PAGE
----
It would be a fail to visit Nashville and explore no further than its famed Music Row. While the city’s ties to country music are strong, it has a fascinating history that dates back to the early 19th century. Learn more about the city’s past on a walking tour of its historic sights, before buckling up and driving to the home of one of America’s most intriguing former presidents.
Walk Through History
Lace up your sneakers and grab a camera. Nashville’s historic district is an easy walk from the heart of downtown. Take a stroll down Fifth Avenue, where you’ll stop to admire many well-preserved 19th-century residences. As you walk, keep an eye out for 104 Fifth Avenue. This Federal-style structure is the oldest residential building in downtown Nashville, built in 1820.
Next, make your way to Printer’s Alley, a narrow alley tucked between Third and Fourth Avenues and running from Union Street and Commerce Street. Now a mainstay of Nashville’s rocking nightlife scene, the alley was home to a vibrant publishing industry in the early 20th century, including two large newspapers, ten print shops, and thirteen publishers. The alley became a nightlife district in the 1940s, and was home to Jimmy Hyde’s Carousel Club, a jazz venue frequented by the likes of Chet Atkins and Boots Randolph.
For a taste of the outdoors, head to Riverfront Park. Created as a monument to the city’s river history, it includes a replica of the first river settlement, as well as statues of the town founders and notable early settlers.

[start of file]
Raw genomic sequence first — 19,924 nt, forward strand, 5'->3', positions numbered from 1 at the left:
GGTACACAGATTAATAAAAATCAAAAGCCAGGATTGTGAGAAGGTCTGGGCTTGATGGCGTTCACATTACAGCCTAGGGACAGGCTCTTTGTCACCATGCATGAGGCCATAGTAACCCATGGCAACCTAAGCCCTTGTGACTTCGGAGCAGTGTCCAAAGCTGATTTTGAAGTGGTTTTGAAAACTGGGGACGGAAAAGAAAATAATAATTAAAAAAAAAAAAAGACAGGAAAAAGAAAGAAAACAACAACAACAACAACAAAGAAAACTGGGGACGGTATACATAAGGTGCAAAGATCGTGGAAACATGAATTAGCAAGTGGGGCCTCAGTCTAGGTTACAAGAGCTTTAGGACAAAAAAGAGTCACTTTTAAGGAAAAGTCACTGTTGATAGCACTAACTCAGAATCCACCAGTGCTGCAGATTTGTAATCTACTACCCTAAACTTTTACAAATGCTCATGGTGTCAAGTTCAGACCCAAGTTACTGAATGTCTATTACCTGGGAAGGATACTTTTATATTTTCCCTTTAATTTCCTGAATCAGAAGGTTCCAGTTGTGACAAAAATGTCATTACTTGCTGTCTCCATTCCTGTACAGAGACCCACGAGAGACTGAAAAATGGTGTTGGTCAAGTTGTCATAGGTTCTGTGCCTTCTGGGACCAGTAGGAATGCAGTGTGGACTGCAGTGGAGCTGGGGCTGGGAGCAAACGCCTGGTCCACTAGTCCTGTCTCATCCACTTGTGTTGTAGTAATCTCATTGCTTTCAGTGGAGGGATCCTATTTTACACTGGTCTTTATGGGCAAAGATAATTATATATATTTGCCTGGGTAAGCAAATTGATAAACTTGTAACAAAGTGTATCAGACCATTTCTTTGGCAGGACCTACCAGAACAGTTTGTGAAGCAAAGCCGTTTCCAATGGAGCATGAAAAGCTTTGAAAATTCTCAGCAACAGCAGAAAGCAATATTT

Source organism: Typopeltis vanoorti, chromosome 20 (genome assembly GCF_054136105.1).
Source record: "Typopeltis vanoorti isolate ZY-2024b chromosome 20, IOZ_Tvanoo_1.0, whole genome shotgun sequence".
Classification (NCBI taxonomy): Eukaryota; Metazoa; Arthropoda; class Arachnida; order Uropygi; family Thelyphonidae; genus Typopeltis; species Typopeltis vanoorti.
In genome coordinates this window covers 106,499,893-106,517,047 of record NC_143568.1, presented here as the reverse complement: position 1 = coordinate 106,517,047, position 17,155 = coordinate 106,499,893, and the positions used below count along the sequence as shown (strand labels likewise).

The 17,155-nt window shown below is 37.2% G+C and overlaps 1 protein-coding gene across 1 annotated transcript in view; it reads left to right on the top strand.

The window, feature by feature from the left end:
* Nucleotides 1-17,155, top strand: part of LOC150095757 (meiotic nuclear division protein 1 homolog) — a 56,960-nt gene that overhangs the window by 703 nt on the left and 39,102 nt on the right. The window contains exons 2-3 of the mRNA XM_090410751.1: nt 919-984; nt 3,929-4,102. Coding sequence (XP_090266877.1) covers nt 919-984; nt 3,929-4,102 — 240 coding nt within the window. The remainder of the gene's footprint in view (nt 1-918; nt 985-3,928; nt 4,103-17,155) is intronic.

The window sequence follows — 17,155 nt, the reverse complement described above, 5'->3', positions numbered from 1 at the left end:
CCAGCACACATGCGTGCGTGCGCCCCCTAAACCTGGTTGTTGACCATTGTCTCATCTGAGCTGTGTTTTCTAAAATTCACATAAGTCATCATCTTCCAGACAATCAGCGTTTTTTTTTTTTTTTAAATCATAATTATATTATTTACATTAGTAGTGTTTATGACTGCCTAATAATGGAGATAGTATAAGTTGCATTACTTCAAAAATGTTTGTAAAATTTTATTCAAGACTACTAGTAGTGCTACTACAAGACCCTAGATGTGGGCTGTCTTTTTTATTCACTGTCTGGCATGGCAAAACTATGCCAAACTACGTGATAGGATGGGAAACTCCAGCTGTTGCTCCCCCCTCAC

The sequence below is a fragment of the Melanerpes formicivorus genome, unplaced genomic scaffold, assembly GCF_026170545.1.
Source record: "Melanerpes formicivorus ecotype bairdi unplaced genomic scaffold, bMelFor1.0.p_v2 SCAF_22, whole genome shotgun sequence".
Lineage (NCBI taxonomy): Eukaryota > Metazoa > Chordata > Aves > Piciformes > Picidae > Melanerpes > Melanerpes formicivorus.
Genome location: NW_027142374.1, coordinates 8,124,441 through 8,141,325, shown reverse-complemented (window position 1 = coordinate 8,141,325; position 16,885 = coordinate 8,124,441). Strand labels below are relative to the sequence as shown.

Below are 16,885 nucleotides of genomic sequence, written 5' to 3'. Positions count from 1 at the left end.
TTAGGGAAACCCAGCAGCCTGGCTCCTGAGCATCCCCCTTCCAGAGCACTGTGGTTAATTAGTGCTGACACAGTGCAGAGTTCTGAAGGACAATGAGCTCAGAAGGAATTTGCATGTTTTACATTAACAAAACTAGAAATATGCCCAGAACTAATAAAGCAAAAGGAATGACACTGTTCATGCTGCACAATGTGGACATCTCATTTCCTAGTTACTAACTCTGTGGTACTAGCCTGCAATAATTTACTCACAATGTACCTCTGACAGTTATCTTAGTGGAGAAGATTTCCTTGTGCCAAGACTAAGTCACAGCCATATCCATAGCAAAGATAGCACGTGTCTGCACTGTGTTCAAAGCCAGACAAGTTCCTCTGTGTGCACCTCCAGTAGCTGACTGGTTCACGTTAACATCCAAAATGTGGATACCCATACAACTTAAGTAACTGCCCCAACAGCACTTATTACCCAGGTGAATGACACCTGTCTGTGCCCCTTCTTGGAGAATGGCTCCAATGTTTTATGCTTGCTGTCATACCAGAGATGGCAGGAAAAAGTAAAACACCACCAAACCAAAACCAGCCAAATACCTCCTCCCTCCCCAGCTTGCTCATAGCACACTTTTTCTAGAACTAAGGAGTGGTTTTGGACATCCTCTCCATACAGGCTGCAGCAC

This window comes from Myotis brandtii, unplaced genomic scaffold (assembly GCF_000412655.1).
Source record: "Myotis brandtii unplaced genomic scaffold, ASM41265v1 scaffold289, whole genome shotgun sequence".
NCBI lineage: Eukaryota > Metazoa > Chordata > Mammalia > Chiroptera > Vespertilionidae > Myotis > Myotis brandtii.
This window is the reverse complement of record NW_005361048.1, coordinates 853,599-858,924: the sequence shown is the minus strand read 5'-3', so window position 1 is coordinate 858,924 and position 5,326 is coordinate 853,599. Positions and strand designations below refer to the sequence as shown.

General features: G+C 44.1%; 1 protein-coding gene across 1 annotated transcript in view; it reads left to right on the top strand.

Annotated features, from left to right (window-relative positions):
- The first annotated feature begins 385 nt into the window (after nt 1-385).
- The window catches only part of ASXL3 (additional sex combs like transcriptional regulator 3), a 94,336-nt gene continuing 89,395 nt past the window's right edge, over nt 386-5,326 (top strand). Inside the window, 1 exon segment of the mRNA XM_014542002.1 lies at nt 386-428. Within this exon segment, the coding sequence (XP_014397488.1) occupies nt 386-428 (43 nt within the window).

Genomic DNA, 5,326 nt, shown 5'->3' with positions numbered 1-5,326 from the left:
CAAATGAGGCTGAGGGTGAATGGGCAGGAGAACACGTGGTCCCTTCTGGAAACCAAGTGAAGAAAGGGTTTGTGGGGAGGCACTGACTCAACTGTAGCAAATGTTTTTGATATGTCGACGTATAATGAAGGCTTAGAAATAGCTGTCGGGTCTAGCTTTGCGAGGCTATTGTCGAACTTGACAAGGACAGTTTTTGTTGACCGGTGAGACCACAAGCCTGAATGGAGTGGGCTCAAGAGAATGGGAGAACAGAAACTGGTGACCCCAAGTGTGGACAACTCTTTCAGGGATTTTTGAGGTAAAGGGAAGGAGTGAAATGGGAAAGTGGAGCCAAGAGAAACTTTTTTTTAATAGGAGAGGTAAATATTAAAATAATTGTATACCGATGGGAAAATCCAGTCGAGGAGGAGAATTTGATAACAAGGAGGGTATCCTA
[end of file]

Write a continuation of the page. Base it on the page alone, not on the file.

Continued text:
Finally, if you have the energy, wander along Second Avenue, where you’ll find Victorian-style buildings dating from 1870 to 1890, which now house shops, restaurants, and galleries.
Andrew Jackson’s Hermitage
One of the country’s most fascinating presidents, Andrew Jackson, made his home at The Hermitage from 1804 until 1845. Located 20 minutes outside downtown Nashville, the mansion and its grounds are considered the best-preserved presidential home in the nation.
The original Hermitage mansion was a brick, Federal-style house constructed between 1819 and 1821. A devastating fire led to a redesign that included transforming the entrance to resemble a Greek temple by adding six, two-story columns. Visitors can admire the original furnishings, Greek Revival-style ornamentations, and original wallpaper.
The tombs of Andrew Jackson and his wife are located on the southeast side of the garden. The property has been restored to appear as it did in 1837, when the family returned after their time in the White House.